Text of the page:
Boston, Suffolk Downs Unveil Casino Deal

An architectural rendering of the proposed Resort at Suffolk Downs
An architectural rendering of the proposed Resort at Suffolk Downs

A plan to develop a $1 billion resort casino at Suffolk Downs took a key step forward on Tuesday with the unveiling of a long-awaited host community agreement between the thoroughbred race track and Boston officials.

The deal, announced by Mayor Thomas Menino, calls for $33.4 million in upfront payments and estimates $52 million in annual revenue going to the city if the casino is built. The agreement also promises at least 2,500 construction jobs and 4,000 permanent jobs.

The developers would spend $45 million on transportation improvements in the heavily congested East Boston neighborhood, including a traffic flyover on Route 1A and upgrades to nearby MBTA stations.

The agreement "has more revenue, more guaranteed jobs and more protection than any other agreement in the region," Menino said.

The state's 2011 gambling law requires casino developers to negotiate host community agreements, which must then be approved by local voters before developers can seek licenses from the Massachusetts Gaming Commission. The law allows for three regional resort casinos, including one in eastern Massachusetts.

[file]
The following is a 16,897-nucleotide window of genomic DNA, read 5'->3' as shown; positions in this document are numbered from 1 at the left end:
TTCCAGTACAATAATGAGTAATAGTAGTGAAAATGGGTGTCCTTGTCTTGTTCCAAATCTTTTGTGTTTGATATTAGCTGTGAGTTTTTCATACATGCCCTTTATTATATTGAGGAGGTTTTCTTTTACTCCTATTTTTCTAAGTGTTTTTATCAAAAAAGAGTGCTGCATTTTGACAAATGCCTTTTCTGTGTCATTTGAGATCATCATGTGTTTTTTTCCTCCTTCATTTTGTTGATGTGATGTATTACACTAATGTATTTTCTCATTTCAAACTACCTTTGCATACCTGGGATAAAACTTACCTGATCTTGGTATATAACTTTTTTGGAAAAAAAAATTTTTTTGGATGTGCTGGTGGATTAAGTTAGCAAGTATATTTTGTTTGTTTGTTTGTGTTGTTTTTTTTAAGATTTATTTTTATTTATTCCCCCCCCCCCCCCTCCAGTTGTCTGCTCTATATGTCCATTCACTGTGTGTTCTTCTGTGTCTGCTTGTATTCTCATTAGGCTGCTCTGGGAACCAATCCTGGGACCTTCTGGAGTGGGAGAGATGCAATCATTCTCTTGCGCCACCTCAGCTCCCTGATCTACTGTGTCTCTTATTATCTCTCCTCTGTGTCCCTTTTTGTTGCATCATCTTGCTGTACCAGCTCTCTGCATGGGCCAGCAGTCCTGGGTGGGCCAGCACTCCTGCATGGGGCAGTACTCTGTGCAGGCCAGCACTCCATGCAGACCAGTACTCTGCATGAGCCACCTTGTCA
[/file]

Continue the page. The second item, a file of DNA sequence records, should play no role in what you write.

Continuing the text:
Suffolk Downs has partnered with Caesars Entertainment on a proposal that calls for a casino, two hotels, restaurants and horse racing on the 163-acre site near Logan International Airport. The plan is one of three that have been offered for the eastern region.

The Boston City Council must now schedule a referendum and decide whether the vote should be limited to residents of the East Boston neighborhood or be decided by the city as a whole.

Menino again made clear Tuesday that he believes only East Boston should vote because it would be impacted far more than any other neighborhood.

City Council President Stephen Murphy said he expected councilors to limit the referendum to that neighborhood.

Because the track straddles East Boston and Revere, a separate host community agreement must be reached with Revere officials. Suffolk Downs was in the final stages of negotiations with Revere, said the track's principal owner, Joe O'Donnell.

Casino opponents contend it would have a devastating effect on the tight-knit East Boston neighborhood, siphoning off business from local establishments and causing traffic headaches.

Celeste Myers, co-chair of No Eastie Casino, said the volunteer group would work hard to educate voters though it expected to be heavily outspent by Suffolk Downs and casino supporters.


"What we do have is passion," Myers said. "We have people willing to do what the paid staffers aren't willing to do."

In June, Everett voters overwhelmingly approved a host community agreement that calls on Las Vegas casino operator Steve Wynn to make more than $25 million in annual payments to that city if a casino is built along the Mystic River.

Because of the proximity of the site to Boston, Menino has questioned whether Wynn might be required to negotiate a host community agreement with his administration, potentially giving the mayor a chance to slow or block the competing plan.

The operators of Connecticut's Foxwoods casino have proposed a resort casino in Milford, 30 miles west of Boston.

This article was originally published on August 27, 2013.

This program aired on August 27, 2013. The audio for this program is not available.


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